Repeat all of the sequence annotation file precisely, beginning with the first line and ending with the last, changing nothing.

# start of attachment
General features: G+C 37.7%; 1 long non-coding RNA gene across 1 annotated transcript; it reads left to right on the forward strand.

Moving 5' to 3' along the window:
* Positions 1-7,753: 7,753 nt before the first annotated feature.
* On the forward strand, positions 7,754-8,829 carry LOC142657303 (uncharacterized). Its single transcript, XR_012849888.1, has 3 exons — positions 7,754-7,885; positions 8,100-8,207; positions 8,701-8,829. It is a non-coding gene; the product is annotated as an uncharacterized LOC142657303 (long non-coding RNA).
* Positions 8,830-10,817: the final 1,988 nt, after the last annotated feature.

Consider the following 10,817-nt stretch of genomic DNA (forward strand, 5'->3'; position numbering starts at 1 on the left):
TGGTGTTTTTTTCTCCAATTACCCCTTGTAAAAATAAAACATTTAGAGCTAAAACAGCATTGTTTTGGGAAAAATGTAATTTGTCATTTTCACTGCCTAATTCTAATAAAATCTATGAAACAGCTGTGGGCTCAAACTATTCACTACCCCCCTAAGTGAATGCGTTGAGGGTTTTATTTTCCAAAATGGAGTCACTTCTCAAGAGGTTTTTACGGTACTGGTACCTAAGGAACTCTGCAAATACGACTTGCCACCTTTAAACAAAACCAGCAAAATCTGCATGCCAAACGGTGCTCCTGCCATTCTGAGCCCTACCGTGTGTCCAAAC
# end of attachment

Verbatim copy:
General features: G+C 37.7%; 1 long non-coding RNA gene across 1 annotated transcript; it reads left to right on the forward strand.

Moving 5' to 3' along the window:
* Positions 1-7,753: 7,753 nt before the first annotated feature.
* On the forward strand, positions 7,754-8,829 carry LOC142657303 (uncharacterized). Its single transcript, XR_012849888.1, has 3 exons — positions 7,754-7,885; positions 8,100-8,207; positions 8,701-8,829. It is a non-coding gene; the product is annotated as an uncharacterized LOC142657303 (long non-coding RNA).
* Positions 8,830-10,817: the final 1,988 nt, after the last annotated feature.

Consider the following 10,817-nt stretch of genomic DNA (forward strand, 5'->3'; position numbering starts at 1 on the left):
TGGTGTTTTTTTCTCCAATTACCCCTTGTAAAAATAAAACATTTAGAGCTAAAACAGCATTGTTTTGGGAAAAATGTAATTTGTCATTTTCACTGCCTAATTCTAATAAAATCTATGAAACAGCTGTGGGCTCAAACTATTCACTACCCCCCTAAGTGAATGCGTTGAGGGTTTTATTTTCCAAAATGGAGTCACTTCTCAAGAGGTTTTTACGGTACTGGTACCTAAGGAACTCTGCAAATACGACTTGCCACCTTTAAACAAAACCAGCAAAATCTGCATGCCAAACGGTGCTCCTGCCATTCTGAGCCCTACCGTGTGTCCAAAC